Sometimes the hardest job can have the most amazing rewards.

Living and working in the New Orleans metro area has been an eye-opening experience, especially working as a mental health counseling intern in one of the area’s elementary schools.

New Orleans has a vibrant culture that is woven together with tragedy and music that just draws you in. Coming here as a visitor, you are usually not aware of the negatives such as the long-term effects of Hurricane Katrina and the communities that have been locked in poverty (and the effects that has had on its residents). As a visitor, your focus is usually on the excellent music, the delicious food, and the eccentric characters that make visiting New Orleans so great.

The Bad With the Good

But behind those fun and exciting impressions of the city, there is the fact that 39% of New Orleans children live in poverty due to high unemployment rates. In turn, this poverty increases the crime rate in the communities where these kids live. Due to these factors, a lot of children have either had Adverse Childhood Experiences (ACEs) in their lives or are cared for by someone who is affected by a traumatic experience.

In many ways New Orleans is familiar with trauma. Its inhabitants may show the scars by how they interact with each other, treat strangers, cope with stress, and process the trauma in their lives – both in the past and in the present.

From the outside looking in, it can even feel a bit hopeless, but since I’ve lived here I have learned that New Orleanians stick together and always rise up and overcome adversity; and I’m here to help promote healing and change.

Working as a Counseling Intern at an Elementary School

As an elementary school counseling intern, I work with children in grades K through 6th, and many of my clients have experienced traumatic events in their lives that have transformed them into “little adults.”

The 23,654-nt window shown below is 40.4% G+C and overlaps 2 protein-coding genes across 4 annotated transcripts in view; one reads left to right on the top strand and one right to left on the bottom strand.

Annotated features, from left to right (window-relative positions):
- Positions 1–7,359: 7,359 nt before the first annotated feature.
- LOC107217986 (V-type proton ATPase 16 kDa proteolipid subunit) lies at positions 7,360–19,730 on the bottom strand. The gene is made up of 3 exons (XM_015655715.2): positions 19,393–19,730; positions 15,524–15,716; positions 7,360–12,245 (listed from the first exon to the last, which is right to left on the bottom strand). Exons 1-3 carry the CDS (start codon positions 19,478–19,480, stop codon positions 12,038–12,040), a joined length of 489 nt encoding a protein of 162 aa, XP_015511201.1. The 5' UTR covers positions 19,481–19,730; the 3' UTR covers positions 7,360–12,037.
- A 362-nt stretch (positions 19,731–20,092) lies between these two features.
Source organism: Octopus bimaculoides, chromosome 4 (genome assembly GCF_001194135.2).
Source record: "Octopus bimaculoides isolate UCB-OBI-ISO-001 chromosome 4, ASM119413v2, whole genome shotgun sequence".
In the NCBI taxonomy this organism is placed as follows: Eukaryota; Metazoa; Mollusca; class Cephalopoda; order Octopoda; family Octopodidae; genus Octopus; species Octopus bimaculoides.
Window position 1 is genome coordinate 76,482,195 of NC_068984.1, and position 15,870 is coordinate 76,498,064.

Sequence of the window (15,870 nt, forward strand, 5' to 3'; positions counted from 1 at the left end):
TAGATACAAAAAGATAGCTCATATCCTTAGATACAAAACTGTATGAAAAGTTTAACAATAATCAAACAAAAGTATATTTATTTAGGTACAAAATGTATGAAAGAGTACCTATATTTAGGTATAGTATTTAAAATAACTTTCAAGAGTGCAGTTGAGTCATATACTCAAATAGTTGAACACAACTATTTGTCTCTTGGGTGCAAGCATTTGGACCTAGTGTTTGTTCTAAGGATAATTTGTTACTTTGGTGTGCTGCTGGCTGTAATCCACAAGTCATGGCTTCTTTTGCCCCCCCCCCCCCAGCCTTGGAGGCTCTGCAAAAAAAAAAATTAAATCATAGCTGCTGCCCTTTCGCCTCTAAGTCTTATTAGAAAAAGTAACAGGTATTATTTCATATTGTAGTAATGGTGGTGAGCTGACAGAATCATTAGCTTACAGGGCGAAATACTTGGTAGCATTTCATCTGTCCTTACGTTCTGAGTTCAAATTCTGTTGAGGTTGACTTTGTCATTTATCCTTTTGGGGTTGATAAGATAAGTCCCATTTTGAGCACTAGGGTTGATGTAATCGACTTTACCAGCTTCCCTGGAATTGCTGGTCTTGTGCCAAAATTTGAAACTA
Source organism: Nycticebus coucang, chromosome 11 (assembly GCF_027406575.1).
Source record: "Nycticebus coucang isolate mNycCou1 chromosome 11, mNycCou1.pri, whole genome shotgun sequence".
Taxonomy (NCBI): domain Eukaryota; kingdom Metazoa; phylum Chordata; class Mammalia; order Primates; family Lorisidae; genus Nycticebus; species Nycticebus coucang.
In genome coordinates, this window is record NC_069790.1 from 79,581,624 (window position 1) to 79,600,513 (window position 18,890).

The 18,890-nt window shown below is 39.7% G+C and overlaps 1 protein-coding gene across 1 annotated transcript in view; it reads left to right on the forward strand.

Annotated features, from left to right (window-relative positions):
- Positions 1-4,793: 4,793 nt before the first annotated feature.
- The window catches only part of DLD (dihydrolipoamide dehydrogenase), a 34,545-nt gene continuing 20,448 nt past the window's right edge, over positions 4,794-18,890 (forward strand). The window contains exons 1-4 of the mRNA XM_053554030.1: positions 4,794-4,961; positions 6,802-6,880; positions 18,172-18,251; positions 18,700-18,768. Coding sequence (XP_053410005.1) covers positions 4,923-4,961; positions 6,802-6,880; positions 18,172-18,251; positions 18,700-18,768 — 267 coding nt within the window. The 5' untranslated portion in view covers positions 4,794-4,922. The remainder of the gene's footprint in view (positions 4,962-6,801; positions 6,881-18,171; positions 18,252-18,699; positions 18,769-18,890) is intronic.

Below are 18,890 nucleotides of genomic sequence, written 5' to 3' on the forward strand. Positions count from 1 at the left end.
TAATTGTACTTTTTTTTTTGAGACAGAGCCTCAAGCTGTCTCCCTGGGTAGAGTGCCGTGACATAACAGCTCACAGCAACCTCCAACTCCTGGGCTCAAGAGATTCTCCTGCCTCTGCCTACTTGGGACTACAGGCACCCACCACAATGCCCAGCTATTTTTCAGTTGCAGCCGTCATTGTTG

Some of these children have such a hardened worldview that at times it is difficult to see the innocence of childhood in their interactions with one another. It almost seems as if the wonder of childhood is missing because these children are dealing with more serious issues such as single parent households, poverty, lack of food, lack of adequate clothing, unemployment, lack of opportunities, violence, and a poor education.

A lot of my focus during the first few weeks of school is spent on making sure my students’ basic needs are met (e.g., proper uniforms, backpacks, supplies, food, and resources for parents and guardians).

The Effects of Adverse Childhood Experience (ACEs)

Once these basic needs are taken care of, my primary focus is working with students in order to combat Adverse Childhood Experience (ACEs). Childhood experiences, either positive or negative, have a monumental impact on future violence victimization and perpetration, lifelong health problems, and lack of opportunity.

Studies have shown that as the number of ACEs increases, so does the risk for the following outcomes [1]:

    • Risky health behaviors
    • Chronic health conditions
    • Early death
    • Poor work performance
    • Financial stress
    • Risk for intimate partner violence
    • Multiple sexual partners
    • Sexually transmitted diseases
    • Smoking
    • Suicide attempts
    • Unintended pregnancies
    • Early initiation of smoking
    • Early initiation of sexual activity